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Whether you've just graduated college or you're a working millennial looking for a career change, some cities are better than others for getting your professional life off the ground.
Two-thirds of those aged 18 to 24 said a job opportunity was the main factor in considering a new location, followed by the cost of living and getting a fresh start, according to a recent Adecco survey of more than 1,000 college students and recent grads.
Joyce Russell, the president of Adecco Staffing, said she witnessed it first-hand with her own son who moved halfway across the country. "He went to a city that he had never been to before and he went there just for the opportunity," she said.
"Of course, starting salary is important, but it's not the most important," said Jill Gonzalez, an analyst at WalletHub. Rather, look at the number of entry-level jobs in your particular field, she said.
The cities with the highest number of entry-level jobs are Atlanta, Cincinnati and Orlando. But that doesn't mean you are stuck there forever, Gonzalez said. "If you keep that in mind, you'll be open to saying 'yes' to more jobs that align with your career dreams, even if they don't seem like an exact match."
If you are looking for places with the highest starting salaries, then Houston, Durham, North Carolina and San Jose, California will make you a little happier on pay day. Houston, for example, has the highest monthly salary (adjusted for cost of living) at $3,705 — nearly three times higher than Honolulu, the city with the lowest, which is $1,332, according to WalletHub.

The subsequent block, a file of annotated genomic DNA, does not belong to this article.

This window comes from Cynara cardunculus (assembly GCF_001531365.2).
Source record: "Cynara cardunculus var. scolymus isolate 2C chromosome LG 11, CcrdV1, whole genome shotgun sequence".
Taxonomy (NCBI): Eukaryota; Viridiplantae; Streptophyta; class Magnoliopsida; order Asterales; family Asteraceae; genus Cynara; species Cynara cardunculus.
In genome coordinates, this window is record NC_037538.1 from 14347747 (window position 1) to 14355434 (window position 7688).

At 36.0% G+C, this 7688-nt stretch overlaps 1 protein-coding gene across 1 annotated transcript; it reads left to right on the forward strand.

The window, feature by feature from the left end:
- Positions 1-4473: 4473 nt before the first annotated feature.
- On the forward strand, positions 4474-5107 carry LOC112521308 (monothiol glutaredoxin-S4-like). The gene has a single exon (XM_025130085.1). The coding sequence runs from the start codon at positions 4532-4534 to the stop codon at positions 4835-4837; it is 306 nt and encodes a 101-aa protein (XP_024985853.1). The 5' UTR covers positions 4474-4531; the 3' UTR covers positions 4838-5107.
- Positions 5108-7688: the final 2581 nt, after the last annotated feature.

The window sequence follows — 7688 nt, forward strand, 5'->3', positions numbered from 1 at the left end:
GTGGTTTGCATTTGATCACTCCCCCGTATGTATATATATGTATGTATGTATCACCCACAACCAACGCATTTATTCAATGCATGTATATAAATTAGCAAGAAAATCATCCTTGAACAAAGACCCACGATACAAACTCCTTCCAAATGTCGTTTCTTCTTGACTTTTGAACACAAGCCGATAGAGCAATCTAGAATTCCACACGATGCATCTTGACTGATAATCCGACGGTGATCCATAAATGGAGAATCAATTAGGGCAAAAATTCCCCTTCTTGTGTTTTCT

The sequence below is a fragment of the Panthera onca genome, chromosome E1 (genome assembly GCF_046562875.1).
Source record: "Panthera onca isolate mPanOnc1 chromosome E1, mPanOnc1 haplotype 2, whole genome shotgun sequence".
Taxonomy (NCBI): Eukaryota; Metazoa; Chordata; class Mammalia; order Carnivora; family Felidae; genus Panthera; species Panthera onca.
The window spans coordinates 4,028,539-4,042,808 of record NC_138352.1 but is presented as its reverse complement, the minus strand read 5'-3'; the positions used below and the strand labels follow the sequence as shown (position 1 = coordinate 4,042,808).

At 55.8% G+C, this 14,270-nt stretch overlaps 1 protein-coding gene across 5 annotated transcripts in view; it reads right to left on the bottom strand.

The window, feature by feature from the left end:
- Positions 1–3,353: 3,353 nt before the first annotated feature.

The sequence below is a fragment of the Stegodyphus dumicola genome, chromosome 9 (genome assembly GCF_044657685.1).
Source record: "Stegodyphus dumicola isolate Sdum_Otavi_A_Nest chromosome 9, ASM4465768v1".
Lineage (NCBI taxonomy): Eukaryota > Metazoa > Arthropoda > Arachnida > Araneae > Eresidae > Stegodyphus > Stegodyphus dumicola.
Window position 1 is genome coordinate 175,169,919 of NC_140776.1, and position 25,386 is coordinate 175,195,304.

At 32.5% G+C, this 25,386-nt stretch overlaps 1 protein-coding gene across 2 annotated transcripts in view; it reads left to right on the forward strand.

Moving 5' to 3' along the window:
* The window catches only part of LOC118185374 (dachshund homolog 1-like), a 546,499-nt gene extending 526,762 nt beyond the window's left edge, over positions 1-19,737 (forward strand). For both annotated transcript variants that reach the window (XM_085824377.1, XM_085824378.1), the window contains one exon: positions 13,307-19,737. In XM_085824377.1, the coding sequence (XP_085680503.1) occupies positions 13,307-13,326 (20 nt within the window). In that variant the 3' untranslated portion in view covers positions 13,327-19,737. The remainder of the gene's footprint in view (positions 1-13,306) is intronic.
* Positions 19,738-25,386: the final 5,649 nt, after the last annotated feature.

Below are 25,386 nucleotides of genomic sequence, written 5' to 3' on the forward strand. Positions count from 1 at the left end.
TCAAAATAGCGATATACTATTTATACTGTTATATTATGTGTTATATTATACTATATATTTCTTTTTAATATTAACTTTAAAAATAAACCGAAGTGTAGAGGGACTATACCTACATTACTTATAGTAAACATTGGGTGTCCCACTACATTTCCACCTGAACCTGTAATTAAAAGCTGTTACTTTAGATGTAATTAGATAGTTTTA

Also, consider housing costs in relation to your income. New York City and San Francisco are known for being pricey places to live, and they aren't even the most expensive. In fact, Honolulu, Miami and Oakland, California, top the list for WalletHub's least affordable housing.
Alternatively, Gilbert, Arizona, Plano, Texas and Overland Park, Kansas will give you the best bang for your buck. The average monthly rent for a two-bedroom apartment in Gilbert is $914. Compare that to Oakland where the average two bedroom will set you back $2,103 a month.
But your career-starting location depends on other things as well, including the quality of life. Try using the American Institute for Economic Research's Employment Destination Index to rank which factors matter most to you to find the city that fits you best.
—By CNBC's Landon Dowdy.